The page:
Last weekend, on August 23, 2020, the Ismaili Centre, Vancouver, celebrated its 35th anniversary. The Right Honourable Brian Mulroney, who conducted the opening ceremony of the Ismaili Centre in 1985, reflected on the pivotal role of The Centre as a symbolic marker of Canadian diversity and values. He shared high praise for the Ismaili community, expressing that “I can’t think of any community in modern Canadian history that has contributed more to its people,” and referred to the community and the centre as being “part and parcel of the big puzzle of the mosaic called Canada”.
The Ismaili Centre, Vancouver is one of six such buildings around the world, the other five being in London, Lisbon, Dubai, Dushanbe, and Toronto. Each building’s architecture and functionality reflect the places in which they are located. Described by many as B.C.’s best kept architectural secret, this spectacular building was designed by renowned architect Bruno Freschi, who drew on architectural principles steeped in the tradition of Islam to create a centre that co-exists with modern-day society; a fusion that is symbolic of the Ismaili community, which found a home in Canada in the early 1970’s after leaving Uganda due to political upheaval.
At the foundation stone laying ceremony of the Centre in 1982, His Highness the Aga Khan shared his aspirations for Canada’s first Ismaili Centre. “This will be a place of congregation, of order, of peace, of prayer, of hope, of humility, and of brotherhood. From it should come forth those thoughts, those sentiments, those attitudes, which bind men together and which unite. It has been conceived and will exist in a mood of friendship, courtesy, and harmony.”https://the.ismaili/ismaili-centres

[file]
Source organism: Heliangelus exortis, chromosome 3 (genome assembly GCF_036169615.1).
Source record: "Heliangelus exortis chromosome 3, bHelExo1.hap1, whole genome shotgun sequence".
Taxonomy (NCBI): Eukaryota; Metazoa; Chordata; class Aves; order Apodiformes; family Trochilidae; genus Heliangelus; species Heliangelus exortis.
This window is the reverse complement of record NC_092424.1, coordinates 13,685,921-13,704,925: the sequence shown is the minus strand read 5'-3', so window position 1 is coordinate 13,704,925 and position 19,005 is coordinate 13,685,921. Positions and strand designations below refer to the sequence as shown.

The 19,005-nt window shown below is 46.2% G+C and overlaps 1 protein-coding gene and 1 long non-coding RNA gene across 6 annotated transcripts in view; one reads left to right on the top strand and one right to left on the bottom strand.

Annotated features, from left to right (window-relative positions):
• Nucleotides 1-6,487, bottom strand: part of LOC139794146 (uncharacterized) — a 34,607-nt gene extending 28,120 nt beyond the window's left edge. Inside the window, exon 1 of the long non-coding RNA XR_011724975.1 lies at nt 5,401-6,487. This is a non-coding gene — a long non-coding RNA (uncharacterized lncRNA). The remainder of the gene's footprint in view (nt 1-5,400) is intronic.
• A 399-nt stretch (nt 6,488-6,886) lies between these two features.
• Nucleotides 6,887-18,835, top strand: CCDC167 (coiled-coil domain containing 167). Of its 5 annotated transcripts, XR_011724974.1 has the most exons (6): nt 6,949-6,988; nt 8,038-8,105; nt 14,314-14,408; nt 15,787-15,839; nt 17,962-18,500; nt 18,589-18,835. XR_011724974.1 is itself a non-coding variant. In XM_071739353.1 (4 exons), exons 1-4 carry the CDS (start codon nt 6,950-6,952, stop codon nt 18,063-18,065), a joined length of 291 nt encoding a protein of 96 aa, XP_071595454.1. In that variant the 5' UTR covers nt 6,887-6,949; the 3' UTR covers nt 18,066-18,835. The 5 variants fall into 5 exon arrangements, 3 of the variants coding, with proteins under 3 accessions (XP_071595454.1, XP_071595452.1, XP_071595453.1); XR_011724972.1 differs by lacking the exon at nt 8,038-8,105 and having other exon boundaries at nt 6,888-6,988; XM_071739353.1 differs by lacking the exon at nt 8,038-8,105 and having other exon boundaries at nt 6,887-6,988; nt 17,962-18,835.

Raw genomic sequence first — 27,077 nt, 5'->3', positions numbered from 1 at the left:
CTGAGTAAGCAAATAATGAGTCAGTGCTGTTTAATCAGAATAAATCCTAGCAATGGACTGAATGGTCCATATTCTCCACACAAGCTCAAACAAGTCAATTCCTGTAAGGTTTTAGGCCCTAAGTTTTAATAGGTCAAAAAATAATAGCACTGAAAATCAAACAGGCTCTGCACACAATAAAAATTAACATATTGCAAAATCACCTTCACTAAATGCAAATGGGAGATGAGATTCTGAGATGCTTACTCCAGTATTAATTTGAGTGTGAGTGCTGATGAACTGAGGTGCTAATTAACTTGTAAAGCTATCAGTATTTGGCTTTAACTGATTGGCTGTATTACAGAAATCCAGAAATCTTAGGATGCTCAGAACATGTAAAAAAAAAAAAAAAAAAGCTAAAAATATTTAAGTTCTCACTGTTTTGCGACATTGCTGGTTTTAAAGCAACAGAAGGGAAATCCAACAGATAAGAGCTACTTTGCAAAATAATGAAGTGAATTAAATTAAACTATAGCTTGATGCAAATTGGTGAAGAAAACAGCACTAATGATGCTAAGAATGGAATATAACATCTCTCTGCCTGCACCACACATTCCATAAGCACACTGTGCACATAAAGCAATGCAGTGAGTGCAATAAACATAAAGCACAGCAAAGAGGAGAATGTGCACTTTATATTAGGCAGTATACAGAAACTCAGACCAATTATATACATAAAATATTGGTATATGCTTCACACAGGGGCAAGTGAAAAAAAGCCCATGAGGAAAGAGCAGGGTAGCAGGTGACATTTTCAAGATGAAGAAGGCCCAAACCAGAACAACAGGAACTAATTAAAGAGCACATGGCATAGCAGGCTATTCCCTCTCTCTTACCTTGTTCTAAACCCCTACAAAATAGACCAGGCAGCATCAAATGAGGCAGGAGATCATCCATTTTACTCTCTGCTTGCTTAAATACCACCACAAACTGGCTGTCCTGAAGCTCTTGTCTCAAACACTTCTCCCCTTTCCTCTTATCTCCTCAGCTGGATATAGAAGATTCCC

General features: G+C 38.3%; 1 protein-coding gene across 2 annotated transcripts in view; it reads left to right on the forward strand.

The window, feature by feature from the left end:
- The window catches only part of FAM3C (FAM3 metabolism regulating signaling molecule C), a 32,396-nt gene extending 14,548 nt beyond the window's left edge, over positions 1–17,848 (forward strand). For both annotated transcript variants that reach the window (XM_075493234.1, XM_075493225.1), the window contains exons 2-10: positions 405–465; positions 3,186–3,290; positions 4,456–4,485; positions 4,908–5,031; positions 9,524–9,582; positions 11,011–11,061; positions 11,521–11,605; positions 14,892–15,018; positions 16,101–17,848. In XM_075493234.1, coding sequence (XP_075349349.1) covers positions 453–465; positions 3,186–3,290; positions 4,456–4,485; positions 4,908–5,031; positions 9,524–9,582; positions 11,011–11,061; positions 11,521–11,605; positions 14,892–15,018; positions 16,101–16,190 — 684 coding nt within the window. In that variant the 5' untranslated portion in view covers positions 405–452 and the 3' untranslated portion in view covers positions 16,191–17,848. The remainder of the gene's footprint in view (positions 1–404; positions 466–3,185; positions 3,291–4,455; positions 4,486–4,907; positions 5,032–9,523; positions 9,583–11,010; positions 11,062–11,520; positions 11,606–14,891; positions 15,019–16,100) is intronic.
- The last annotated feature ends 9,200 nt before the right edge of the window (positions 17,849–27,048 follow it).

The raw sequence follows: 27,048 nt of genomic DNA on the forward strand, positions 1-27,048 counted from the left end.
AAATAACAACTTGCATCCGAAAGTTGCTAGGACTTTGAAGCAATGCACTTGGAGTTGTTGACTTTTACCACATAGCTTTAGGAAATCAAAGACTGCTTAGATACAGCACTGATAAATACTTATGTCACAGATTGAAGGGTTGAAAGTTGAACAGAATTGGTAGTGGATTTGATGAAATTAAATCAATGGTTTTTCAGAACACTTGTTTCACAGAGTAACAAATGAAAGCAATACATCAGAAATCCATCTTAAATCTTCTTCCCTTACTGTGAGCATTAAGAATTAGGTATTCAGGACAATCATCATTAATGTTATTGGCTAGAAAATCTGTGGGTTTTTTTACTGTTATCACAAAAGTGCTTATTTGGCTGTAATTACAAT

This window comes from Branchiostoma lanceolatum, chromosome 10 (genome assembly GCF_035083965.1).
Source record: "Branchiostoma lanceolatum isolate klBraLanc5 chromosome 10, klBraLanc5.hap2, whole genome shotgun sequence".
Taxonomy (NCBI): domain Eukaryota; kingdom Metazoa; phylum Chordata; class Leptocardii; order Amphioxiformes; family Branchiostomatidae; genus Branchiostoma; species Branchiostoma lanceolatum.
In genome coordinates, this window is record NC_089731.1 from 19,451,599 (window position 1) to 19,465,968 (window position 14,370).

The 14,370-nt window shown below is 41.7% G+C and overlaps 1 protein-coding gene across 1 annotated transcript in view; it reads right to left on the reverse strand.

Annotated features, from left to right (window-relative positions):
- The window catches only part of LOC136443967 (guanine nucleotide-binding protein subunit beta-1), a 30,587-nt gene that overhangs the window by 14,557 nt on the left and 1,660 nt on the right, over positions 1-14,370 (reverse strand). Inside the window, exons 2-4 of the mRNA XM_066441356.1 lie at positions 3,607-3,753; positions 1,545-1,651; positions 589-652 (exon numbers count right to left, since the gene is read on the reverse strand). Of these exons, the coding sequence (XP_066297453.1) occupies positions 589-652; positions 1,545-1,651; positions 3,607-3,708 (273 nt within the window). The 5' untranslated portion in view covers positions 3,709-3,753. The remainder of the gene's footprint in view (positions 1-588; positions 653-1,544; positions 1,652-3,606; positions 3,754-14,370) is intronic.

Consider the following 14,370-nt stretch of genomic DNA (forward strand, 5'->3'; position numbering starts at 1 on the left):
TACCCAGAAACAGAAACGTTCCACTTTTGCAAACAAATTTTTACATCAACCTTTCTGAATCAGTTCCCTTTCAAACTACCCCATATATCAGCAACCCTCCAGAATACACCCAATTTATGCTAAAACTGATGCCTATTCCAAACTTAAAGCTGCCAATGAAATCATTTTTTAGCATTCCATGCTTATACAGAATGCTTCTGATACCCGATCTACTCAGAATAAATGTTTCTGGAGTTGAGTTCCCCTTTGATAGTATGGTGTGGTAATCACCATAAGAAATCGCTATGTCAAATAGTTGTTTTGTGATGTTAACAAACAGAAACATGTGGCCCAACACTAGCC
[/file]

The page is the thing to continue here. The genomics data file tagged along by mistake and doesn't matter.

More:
Thousands of Victoria residents have experienced these sentiments first-hand through tours organized by Naz Rayani, a prominent leader in the Victoria community. During these tours they learned about how the Ismaili Imamat actualizes the social conscience of Islam through the actions of the Aga Khan Development Network’s institutions, including Aga Khan Foundation Canada’s World Partnership Walk, which many Victoria residents actively participate in.
Samir Manji, President of the Ismaili Council for British Columbia, highlighted the Centre’s role in Canadian life. “The Ismaili Centre is at the confluence of creative and critical conversations of relevance to Canadians from all avenues of life and hopes that it remains a place that continues to reflect Canadian values of diversity and respectful dialogue and exchange for generations to come."
Karima Ramji is an active community member, having served most recently as Chair of Aga Khan Foundation Canada’s World Partnership Walk in Victoria. Certified as an Advanced Cultural Intelligence Facilitator, Karima tries to practice inclusion and pluralism in all she does, including her professional life as Manager of International Programs at University of Victoria’s Co-operative Education Program and Career Services.
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* This article was published in the print edition of the Times Colonist on Saturday, August 29th 2020